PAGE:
GE Aviation has unveiled the name for its advanced turboprop engine, which will power the new Cessna Denali: The GE Catalyst.
“The GE Catalyst engine is redefining what a turboprop can do for pilots, airframers and operators in business and general aviation,” said Paul Corkery, general manager for GE Aviation Turboprops. “It acts as a catalyst in an industry segment that has seen very little technology infusion in decades.”
A bit of history
In 2012, GE’s Business and General Aviation Turboprop team set out to validate its original hypothesis: The turboprop market is hungry for an engine with new technology and value, company officials note. They met with airframers and operators to discuss specifications and designs of interest in a next-generation, clean-sheet turboprop in the 1000-1600 SHP range that could create a new class of aircraft.
After gathering feedback from around the world, the GE team confirmed the demand for an advanced engine. GE engineers completed four design iterations and initiated a full preliminary design with the same process GE uses for commercial engines to determine what is feasible to deliver.
During this time frame, Textron issued a request for proposal to power its all-new, clean-sheet-design Cessna Denali. GE submitted an updated design, competing for the bid with other engine makers. In the fall of 2015, Textron selected GE’s design — now the Catalyst engine — to power its single-engine turboprop Denali design.
Since the engine project was unveiled to the public at the National Business Aviation Association (NBAA) Convention in November 2015, GE Aviation has committed more than $400 million in development costs for the GE Catalyst.
GE also finalized an agreement with the Czech government to build its new turboprop headquarters for development, test and engine-production in the Czech Republic.
Just over two years after announcing the engine, engineers ran the GE Catalyst for the first time on Dec. 22, 2017, at the GE Aviation Czech site in Prague. Certification test will take place over the next two years, with entry into service targeted for 2020. By then, the engine will have completed more than 2,000 hours of testing, GE Aviation officials report.
About the engine
According to company officials, the GE Catalyst engine is the first all-new, clean-sheet engine in more than 30 years in the general aviation market. There are currently 98 patented technologies on the engine. It also utilizes proven technologies from GE’s larger engines with billions of hours of service, officials said.
It is first turboprop engine in its class to introduce two stages of variable stator vanes and cooled high-pressure turbine blades, according to company officials. It performs at a 16:1 overall pressure ratio, enabling the engine to achieve as much as 20% lower fuel burn and 10% higher cruise power compared to competitor offerings in the same size class, company officials boast. At 4,000 hours, the GE Catalyst offers 33% more time between overhaul than its leading competitor, officials add.
GE has incorporated new manufacturing techniques like 3D printing to enable more advanced component designs and reduced part counts, company officials said. A total of 855 conventionally manufactured parts has been reduced to 12 additive parts. This reduction in complexity speeds production, reduces fuel burn and weight, and increases durability with fewer seams and tighter tolerances, officials said. Additive components reduce the engine’s weight by 5% while contributing a 1% improvement in specific fuel consumption (SFC).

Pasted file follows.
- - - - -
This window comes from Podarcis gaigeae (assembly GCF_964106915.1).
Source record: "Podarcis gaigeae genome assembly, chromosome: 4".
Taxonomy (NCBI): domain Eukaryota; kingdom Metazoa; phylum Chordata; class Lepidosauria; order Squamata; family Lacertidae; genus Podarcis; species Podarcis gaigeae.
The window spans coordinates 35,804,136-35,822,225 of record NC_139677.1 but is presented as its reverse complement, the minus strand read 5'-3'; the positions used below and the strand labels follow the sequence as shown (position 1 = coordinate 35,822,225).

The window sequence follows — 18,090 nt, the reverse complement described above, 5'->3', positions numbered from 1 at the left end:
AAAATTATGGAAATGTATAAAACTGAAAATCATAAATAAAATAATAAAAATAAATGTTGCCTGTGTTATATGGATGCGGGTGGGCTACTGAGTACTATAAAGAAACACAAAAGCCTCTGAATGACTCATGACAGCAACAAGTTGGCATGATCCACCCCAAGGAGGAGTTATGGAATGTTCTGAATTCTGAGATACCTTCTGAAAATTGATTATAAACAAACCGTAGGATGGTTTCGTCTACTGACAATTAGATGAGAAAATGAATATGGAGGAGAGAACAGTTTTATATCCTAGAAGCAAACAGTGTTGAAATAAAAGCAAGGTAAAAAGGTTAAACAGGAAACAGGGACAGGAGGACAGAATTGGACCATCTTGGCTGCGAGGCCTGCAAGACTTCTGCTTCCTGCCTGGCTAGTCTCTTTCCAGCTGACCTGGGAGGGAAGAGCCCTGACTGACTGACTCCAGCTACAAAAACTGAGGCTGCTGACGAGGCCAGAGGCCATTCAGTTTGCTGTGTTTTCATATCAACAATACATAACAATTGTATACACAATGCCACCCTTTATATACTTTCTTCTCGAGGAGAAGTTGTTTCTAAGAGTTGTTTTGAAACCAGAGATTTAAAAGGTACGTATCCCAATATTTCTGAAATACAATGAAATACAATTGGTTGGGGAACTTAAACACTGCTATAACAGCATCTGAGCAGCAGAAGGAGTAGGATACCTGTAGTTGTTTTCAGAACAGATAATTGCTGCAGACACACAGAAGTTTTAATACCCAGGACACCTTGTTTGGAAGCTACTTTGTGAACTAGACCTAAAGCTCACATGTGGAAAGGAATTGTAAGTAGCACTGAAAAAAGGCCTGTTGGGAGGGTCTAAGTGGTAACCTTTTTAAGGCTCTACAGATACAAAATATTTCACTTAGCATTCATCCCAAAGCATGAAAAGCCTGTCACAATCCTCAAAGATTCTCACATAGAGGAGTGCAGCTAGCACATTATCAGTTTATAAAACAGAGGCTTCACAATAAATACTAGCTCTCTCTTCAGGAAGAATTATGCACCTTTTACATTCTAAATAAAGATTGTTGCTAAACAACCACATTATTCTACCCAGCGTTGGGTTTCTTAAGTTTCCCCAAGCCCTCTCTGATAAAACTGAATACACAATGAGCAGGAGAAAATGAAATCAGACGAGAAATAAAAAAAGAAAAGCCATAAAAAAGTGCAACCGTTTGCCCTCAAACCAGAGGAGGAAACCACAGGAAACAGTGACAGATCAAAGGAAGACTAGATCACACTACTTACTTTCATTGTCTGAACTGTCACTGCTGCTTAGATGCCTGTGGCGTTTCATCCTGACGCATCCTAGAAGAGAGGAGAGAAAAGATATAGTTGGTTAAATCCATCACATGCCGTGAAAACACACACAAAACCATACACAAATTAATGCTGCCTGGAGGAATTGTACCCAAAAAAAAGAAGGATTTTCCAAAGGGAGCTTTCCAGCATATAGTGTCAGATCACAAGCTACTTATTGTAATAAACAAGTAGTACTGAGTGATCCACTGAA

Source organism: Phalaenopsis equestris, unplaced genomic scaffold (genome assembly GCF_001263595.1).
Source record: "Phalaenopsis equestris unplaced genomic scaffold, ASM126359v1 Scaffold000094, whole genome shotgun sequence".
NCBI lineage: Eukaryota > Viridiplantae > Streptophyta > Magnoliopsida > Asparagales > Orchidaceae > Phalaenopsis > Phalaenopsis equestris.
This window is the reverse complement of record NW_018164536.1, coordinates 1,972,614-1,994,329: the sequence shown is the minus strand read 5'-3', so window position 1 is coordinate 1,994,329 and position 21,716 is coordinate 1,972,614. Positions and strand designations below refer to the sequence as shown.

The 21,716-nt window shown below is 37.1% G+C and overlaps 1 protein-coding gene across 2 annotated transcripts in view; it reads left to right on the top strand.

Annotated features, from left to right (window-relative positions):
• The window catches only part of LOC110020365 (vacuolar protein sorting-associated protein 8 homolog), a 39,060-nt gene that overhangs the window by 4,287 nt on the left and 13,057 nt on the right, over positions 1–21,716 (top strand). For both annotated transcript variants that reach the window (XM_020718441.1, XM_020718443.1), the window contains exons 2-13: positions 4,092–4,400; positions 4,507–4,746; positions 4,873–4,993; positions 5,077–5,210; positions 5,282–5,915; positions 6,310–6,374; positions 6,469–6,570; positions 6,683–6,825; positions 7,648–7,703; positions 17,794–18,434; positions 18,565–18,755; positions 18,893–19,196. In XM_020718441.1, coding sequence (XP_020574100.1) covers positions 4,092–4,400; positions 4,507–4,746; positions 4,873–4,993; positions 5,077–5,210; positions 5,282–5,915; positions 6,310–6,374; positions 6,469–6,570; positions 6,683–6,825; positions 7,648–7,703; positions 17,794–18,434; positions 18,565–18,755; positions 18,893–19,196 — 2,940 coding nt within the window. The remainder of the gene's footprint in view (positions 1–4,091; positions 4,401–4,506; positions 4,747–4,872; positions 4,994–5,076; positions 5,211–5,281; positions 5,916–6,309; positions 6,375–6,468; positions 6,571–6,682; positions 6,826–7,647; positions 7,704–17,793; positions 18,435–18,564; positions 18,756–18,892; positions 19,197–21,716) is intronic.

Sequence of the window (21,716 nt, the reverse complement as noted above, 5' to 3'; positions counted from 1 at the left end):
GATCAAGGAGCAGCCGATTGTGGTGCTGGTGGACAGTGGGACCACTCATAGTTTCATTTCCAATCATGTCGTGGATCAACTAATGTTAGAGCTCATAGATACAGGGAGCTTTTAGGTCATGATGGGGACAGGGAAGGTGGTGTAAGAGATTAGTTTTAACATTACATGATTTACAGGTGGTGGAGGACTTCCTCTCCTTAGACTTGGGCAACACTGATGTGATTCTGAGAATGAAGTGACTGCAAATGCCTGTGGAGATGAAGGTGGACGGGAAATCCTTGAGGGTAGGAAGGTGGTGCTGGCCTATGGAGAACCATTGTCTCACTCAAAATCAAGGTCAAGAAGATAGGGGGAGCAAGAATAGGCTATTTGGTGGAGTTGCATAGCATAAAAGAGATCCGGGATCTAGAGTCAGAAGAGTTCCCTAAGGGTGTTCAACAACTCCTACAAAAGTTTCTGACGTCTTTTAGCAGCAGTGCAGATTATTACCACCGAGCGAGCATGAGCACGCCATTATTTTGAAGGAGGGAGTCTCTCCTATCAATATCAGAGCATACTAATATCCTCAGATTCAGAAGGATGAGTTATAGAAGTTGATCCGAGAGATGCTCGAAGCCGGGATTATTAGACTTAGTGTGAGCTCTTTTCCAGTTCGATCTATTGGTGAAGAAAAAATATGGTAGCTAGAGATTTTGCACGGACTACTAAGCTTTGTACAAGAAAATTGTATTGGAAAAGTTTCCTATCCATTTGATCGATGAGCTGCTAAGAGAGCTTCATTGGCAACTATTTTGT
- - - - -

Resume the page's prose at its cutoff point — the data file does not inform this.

GE also is introducing the first Full Authority Digital Engine and Propeller Control (FADEPC) for the GA turboprop market. Officials said that GE Aviation developed a single-lever control that offers a “jet-like experience” to reduce pilot workload and maximize performance without exceeding the engine’s limitations.
The FADEPC includes an automatic auto-start function and enhanced integrated functions.
“You are essentially allowing the pilot to focus on higher-level tasks,” Corkery said. “The system can make flying as simple as pushing a lever and pilots love it. They have more time to fly the plane, look out of the window and take in the experience, instead of monitoring and adjusting the engine all the time.”
“The simplified cockpit alone is going to be a catalyst for change in the way airplanes can be thought up in the future,” said Brad Mottier, president and general manager of GE Aviation’s BGA and Integrated Systems organization.
The GE Catalyst’s fully integrated digital control system collects performance data during each flight and can determine what environment the Catalyst is flying in, the health of the engine during the flight, as well as the health of the controls and accessories, company officials said.
The cloud-based data is transmitted and collected to create a virtual simulation — or a “digital twin” — of every Catalyst engine that enters service. With this data, operators can add weather, flight and fleet data to compare actual versus expected performance of the engine. GE Aviation can send alerts specific to engine serial numbers.
“Our insights tell us that airplanes need different times between overhauls depending on their operating environment,” Corkery said. “For instance, an airplane flying in a desert environment versus a more benign environment would require different intervals between overhaul. The digital twin-enabled service offering will help lower the ownership costs.”